Determinants of loan default in agro-based credit schemes in the tobacco industry of Zimbabwe
Dzingai, Tafadzwa Reggis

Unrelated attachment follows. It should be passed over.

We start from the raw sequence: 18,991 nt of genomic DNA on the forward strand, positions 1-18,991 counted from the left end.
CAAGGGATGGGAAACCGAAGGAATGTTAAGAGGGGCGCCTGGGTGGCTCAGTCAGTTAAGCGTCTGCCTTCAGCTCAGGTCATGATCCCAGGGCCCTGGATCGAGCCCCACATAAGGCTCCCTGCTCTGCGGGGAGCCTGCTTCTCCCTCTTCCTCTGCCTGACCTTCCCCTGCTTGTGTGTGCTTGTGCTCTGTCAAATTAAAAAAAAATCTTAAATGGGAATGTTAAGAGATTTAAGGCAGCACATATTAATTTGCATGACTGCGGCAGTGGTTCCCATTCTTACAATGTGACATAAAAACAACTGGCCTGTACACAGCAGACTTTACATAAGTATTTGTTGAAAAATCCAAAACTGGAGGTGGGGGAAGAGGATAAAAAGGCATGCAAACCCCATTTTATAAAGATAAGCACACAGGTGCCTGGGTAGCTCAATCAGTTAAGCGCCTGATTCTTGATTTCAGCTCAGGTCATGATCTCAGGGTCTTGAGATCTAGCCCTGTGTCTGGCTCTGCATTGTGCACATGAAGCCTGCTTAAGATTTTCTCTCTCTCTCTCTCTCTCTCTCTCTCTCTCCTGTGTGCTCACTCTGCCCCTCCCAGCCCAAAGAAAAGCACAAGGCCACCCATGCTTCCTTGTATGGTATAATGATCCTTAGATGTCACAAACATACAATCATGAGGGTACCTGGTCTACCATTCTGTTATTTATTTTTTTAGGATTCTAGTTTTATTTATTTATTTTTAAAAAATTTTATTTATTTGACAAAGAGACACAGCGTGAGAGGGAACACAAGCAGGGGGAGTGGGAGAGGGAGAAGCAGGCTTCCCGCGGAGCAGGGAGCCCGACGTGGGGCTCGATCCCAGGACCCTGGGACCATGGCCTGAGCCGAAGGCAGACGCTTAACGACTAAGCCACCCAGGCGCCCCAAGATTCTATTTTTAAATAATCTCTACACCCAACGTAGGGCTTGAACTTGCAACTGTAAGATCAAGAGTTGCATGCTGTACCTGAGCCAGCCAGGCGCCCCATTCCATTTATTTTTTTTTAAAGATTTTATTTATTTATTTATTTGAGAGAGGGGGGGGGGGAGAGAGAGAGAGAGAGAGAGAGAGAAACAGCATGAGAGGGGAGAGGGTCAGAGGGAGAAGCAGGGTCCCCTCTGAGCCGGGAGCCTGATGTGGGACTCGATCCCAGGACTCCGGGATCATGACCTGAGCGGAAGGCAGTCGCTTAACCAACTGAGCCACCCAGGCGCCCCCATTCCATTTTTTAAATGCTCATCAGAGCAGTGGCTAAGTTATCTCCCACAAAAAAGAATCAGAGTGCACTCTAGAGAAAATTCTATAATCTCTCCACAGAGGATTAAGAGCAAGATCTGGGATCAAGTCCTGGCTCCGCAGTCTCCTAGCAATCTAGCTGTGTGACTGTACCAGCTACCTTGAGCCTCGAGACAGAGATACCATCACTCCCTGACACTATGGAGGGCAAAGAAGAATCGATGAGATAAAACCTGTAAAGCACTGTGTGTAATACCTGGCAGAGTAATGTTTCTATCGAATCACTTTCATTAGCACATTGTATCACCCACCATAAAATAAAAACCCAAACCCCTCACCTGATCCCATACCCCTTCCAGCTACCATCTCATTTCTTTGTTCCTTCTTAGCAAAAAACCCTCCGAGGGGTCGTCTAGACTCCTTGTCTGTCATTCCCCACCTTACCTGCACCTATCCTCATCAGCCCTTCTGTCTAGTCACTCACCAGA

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The tobacco industry is a major driver of Zimbabwe‟s economic growth. It is currently on the rebounds after years of massive collapse. The scarcity of credit on the financial markets has seen the reintroduction of contract farming in the sector. However, this noble arrangement is being threatened by the high levels of loan repayment default. This study used a binary logistic regression model to analyse the major determinants of loan default in agro-based credit scheme in Zimbabwe‟s Tobacco Industry. Low Crop yield, poor quality tobacco, low market prices, poor loan supervision, time spent by farmer on farming activities, affiliation to farmer association and agro ecological differences were found to be key determinants of loan default among tobacco farmers in Zimbabwe. Data for the study was collected through two structured questionnaires. One was administered to 138 tobacco contracted farmers while the other one was given to 16 contracting firms‟ extension officers. Stratified random sampling was used to select the farmers‟ sample and purposive sampling was used for the extension officers. The study recommends that policies to address default should focus on the empowerment of the farmers with the skills rather than the know how alone. It was also found out that persuasive measures were more effective than threat related measures and contracting firms should aim to be as transparent as possible, while improving their communication with farmers. Group lending was found to be inappropriate until the farming community adopts relatively high levels of entrepreneurship and professionalism in addition to the development of a specific legal framework. Government should consider supporting contract farming by either addressing farmers‟ social issues or providing incentives to the contractors.